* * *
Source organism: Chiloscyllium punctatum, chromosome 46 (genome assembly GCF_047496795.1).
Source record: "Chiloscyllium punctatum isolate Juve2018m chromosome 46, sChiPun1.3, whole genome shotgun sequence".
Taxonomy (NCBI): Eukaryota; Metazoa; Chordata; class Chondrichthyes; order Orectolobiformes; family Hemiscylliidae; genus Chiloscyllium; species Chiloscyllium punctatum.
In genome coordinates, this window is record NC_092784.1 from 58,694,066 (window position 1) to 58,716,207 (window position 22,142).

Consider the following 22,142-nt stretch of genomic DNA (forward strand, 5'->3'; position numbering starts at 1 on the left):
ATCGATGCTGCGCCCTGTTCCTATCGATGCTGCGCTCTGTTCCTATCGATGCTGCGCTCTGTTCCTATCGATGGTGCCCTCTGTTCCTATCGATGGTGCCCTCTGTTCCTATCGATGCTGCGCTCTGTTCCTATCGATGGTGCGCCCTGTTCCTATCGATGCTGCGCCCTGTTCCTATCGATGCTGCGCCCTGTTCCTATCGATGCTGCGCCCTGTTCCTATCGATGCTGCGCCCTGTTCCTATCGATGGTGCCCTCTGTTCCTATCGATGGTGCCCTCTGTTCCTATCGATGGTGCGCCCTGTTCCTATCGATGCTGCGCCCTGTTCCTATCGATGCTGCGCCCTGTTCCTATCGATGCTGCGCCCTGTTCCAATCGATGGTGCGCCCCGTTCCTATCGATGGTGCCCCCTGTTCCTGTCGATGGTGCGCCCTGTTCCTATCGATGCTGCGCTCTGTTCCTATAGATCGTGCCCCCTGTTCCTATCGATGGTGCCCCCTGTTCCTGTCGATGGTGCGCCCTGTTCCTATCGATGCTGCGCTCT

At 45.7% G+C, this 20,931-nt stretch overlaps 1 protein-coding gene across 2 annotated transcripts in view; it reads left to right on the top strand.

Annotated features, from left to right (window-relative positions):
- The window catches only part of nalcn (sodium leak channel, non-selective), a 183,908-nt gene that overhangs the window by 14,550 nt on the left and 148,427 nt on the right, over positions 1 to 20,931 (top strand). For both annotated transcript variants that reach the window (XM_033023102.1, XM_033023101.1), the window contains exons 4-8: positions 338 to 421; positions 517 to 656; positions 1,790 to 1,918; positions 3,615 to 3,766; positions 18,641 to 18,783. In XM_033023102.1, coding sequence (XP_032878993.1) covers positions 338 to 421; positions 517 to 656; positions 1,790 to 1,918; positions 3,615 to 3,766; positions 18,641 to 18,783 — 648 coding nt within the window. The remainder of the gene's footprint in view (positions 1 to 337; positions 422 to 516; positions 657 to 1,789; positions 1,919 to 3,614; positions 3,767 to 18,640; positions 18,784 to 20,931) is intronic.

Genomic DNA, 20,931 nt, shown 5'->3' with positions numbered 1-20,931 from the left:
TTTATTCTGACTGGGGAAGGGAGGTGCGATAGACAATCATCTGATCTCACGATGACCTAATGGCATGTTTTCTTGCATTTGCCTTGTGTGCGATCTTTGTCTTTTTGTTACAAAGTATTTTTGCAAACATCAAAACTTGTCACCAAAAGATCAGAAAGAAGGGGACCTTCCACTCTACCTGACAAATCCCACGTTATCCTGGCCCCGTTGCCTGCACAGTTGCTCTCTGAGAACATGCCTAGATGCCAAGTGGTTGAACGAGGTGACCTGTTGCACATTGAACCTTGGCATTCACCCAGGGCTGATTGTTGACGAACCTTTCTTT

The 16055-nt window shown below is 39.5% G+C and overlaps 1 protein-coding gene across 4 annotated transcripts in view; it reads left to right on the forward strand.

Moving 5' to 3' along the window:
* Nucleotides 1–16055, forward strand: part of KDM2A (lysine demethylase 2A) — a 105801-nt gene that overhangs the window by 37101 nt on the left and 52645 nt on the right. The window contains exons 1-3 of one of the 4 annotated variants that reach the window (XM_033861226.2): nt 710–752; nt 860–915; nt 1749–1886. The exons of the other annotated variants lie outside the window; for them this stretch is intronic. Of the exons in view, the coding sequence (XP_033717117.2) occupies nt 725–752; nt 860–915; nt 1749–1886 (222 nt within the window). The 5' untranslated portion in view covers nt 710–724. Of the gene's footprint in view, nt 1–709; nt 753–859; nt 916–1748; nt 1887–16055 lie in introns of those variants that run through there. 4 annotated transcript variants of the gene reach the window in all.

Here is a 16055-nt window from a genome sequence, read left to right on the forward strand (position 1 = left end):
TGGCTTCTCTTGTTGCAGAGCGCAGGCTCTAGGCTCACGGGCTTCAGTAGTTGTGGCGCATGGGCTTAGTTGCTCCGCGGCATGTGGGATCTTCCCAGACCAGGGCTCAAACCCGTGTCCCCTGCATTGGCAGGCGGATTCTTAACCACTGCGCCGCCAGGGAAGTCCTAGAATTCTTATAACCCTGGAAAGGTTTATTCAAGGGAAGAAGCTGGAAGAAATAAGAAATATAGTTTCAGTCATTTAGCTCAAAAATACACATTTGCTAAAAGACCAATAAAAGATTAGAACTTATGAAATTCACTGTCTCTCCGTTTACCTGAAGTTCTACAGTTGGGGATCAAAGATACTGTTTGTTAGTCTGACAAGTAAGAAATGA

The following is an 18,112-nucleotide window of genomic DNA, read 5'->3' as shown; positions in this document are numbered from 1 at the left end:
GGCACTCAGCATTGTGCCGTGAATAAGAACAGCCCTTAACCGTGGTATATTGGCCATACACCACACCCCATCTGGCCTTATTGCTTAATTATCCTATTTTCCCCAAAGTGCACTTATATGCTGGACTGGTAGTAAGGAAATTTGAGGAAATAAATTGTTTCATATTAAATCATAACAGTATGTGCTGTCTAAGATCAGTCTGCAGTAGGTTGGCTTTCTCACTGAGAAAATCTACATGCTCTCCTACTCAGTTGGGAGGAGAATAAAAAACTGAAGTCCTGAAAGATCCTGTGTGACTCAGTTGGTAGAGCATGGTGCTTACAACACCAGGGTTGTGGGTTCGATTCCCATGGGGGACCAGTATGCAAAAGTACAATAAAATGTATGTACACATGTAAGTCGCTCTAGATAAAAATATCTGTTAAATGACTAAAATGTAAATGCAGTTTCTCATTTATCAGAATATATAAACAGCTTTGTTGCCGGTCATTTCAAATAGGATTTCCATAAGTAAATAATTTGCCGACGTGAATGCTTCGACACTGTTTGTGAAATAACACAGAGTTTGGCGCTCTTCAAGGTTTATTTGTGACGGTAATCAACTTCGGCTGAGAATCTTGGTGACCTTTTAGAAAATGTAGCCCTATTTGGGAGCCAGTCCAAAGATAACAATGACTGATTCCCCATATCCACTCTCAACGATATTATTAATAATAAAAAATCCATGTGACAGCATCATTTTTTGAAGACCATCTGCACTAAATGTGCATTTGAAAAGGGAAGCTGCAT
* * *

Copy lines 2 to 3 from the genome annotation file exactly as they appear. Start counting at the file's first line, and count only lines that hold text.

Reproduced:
Source record: "Chiloscyllium punctatum isolate Juve2018m chromosome 46, sChiPun1.3, whole genome shotgun sequence".
Taxonomy (NCBI): Eukaryota; Metazoa; Chordata; class Chondrichthyes; order Orectolobiformes; family Hemiscylliidae; genus Chiloscyllium; species Chiloscyllium punctatum.